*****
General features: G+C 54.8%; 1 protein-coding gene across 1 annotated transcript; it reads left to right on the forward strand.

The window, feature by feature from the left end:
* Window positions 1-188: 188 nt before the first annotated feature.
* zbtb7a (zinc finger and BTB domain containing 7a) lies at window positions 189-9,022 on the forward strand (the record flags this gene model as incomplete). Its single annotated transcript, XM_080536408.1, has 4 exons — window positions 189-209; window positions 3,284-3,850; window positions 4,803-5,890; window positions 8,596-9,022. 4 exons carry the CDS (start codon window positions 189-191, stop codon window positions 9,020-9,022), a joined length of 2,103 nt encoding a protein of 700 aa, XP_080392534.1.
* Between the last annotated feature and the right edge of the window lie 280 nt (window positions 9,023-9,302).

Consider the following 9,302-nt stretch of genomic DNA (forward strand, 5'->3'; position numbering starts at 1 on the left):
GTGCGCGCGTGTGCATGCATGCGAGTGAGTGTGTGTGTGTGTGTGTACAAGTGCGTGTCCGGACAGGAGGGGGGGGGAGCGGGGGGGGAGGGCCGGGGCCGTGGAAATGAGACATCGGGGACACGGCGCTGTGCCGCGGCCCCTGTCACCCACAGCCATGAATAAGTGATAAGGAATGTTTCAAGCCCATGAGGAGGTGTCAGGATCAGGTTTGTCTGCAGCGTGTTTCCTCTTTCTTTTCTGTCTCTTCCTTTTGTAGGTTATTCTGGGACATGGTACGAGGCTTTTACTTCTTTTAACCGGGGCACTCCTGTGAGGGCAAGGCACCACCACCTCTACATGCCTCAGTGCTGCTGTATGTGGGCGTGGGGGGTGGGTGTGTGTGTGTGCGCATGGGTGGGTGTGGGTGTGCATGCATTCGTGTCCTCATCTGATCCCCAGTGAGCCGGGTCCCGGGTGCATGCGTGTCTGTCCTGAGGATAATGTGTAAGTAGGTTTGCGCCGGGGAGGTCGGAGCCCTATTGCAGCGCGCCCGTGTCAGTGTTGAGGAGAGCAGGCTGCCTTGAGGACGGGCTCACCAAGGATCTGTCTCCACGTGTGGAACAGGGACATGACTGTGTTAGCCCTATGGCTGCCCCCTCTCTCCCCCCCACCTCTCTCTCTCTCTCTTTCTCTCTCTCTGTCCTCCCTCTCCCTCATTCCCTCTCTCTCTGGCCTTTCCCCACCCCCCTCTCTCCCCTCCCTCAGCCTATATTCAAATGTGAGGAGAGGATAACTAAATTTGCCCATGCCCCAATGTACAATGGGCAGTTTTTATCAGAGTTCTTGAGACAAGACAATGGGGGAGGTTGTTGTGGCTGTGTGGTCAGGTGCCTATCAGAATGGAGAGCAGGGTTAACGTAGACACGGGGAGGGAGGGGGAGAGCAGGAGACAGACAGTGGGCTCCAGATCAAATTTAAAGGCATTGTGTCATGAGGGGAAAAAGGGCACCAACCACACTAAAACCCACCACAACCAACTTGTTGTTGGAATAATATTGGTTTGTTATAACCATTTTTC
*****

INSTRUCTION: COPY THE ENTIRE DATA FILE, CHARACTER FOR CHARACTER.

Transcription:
General features: G+C 54.8%; 1 protein-coding gene across 1 annotated transcript; it reads left to right on the forward strand.

The window, feature by feature from the left end:
* Window positions 1-188: 188 nt before the first annotated feature.
* zbtb7a (zinc finger and BTB domain containing 7a) lies at window positions 189-9,022 on the forward strand (the record flags this gene model as incomplete). Its single annotated transcript, XM_080536408.1, has 4 exons — window positions 189-209; window positions 3,284-3,850; window positions 4,803-5,890; window positions 8,596-9,022. 4 exons carry the CDS (start codon window positions 189-191, stop codon window positions 9,020-9,022), a joined length of 2,103 nt encoding a protein of 700 aa, XP_080392534.1.
* Between the last annotated feature and the right edge of the window lie 280 nt (window positions 9,023-9,302).

Consider the following 9,302-nt stretch of genomic DNA (forward strand, 5'->3'; position numbering starts at 1 on the left):
GTGCGCGCGTGTGCATGCATGCGAGTGAGTGTGTGTGTGTGTGTGTACAAGTGCGTGTCCGGACAGGAGGGGGGGGGAGCGGGGGGGGAGGGCCGGGGCCGTGGAAATGAGACATCGGGGACACGGCGCTGTGCCGCGGCCCCTGTCACCCACAGCCATGAATAAGTGATAAGGAATGTTTCAAGCCCATGAGGAGGTGTCAGGATCAGGTTTGTCTGCAGCGTGTTTCCTCTTTCTTTTCTGTCTCTTCCTTTTGTAGGTTATTCTGGGACATGGTACGAGGCTTTTACTTCTTTTAACCGGGGCACTCCTGTGAGGGCAAGGCACCACCACCTCTACATGCCTCAGTGCTGCTGTATGTGGGCGTGGGGGGTGGGTGTGTGTGTGTGCGCATGGGTGGGTGTGGGTGTGCATGCATTCGTGTCCTCATCTGATCCCCAGTGAGCCGGGTCCCGGGTGCATGCGTGTCTGTCCTGAGGATAATGTGTAAGTAGGTTTGCGCCGGGGAGGTCGGAGCCCTATTGCAGCGCGCCCGTGTCAGTGTTGAGGAGAGCAGGCTGCCTTGAGGACGGGCTCACCAAGGATCTGTCTCCACGTGTGGAACAGGGACATGACTGTGTTAGCCCTATGGCTGCCCCCTCTCTCCCCCCCACCTCTCTCTCTCTCTCTTTCTCTCTCTCTGTCCTCCCTCTCCCTCATTCCCTCTCTCTCTGGCCTTTCCCCACCCCCCTCTCTCCCCTCCCTCAGCCTATATTCAAATGTGAGGAGAGGATAACTAAATTTGCCCATGCCCCAATGTACAATGGGCAGTTTTTATCAGAGTTCTTGAGACAAGACAATGGGGGAGGTTGTTGTGGCTGTGTGGTCAGGTGCCTATCAGAATGGAGAGCAGGGTTAACGTAGACACGGGGAGGGAGGGGGAGAGCAGGAGACAGACAGTGGGCTCCAGATCAAATTTAAAGGCATTGTGTCATGAGGGGAAAAAGGGCACCAACCACACTAAAACCCACCACAACCAACTTGTTGTTGGAATAATATTGGTTTGTTATAACCATTTTTC